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Hoffmann, R. A wiki for the life sciences where authorship matters. Nature Genetics (2008)

High-dose co-trimoxazole and its penetration through uninflamed meninges.

Normal doses of co-trimoxazole (two ampoules or two tablets twice a day) gave low cerebrospinal fluid concentrations of trimethoprim and sulphamethoxazole in neurosurgical patients. For two years, four ampoules of co-trimoxazole twice a day, followed by four tablets twice a day, which were administered to neurosurgical patients and to patients admitted to hospital with skull fractures, produced no toxicity and this regimen has not been associated with postoperative meningitis. After the high-dose regimen in patients with uninflamed meninges, trimethoprim concentrations in the cerebrospinal fluid ranged from 2.6 mumol/L to 12.4 mumol/L (0.75 mg/L to 3.6 mg/L), and in the serum from 9.6 mumol/L to 42.7 mumol/L (2.8 mg/L to 12.4 mg/L). However, the bacteriostatic and bactericidal activities of the spinal fluids and sera were very variable, some with high concentrations appearing to have negligible antibacterial activity in vitro. We have treated a few patients with serious infections with dosages of 12 ampoules or 12 tablets twice a day with successful results. Studies of serum folate, 5-methyltetrahydrofolate and granulocyte dihydrofolate reductase levels showed no toxic effects from the high-dose regimen.[1]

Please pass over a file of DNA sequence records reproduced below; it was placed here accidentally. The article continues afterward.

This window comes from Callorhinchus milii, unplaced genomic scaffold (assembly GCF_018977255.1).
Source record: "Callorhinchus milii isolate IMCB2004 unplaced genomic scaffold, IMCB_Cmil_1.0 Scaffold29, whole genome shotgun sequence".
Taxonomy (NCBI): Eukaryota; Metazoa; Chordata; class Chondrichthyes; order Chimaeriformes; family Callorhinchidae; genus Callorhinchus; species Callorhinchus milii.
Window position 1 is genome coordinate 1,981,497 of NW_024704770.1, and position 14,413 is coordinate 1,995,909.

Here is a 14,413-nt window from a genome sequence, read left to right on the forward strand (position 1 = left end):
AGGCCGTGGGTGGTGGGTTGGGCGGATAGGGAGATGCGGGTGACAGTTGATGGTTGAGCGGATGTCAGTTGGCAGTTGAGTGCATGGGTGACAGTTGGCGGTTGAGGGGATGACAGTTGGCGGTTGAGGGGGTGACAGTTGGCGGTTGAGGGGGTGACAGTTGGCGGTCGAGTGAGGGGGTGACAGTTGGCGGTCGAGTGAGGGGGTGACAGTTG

1. High-dose co-trimoxazole and its penetration through uninflamed meninges. Goodwin, C.S., Bucens, M.C., Davis, R.E., Norcott, T.C. Med. J. Aust. (1981) [Pubmed]
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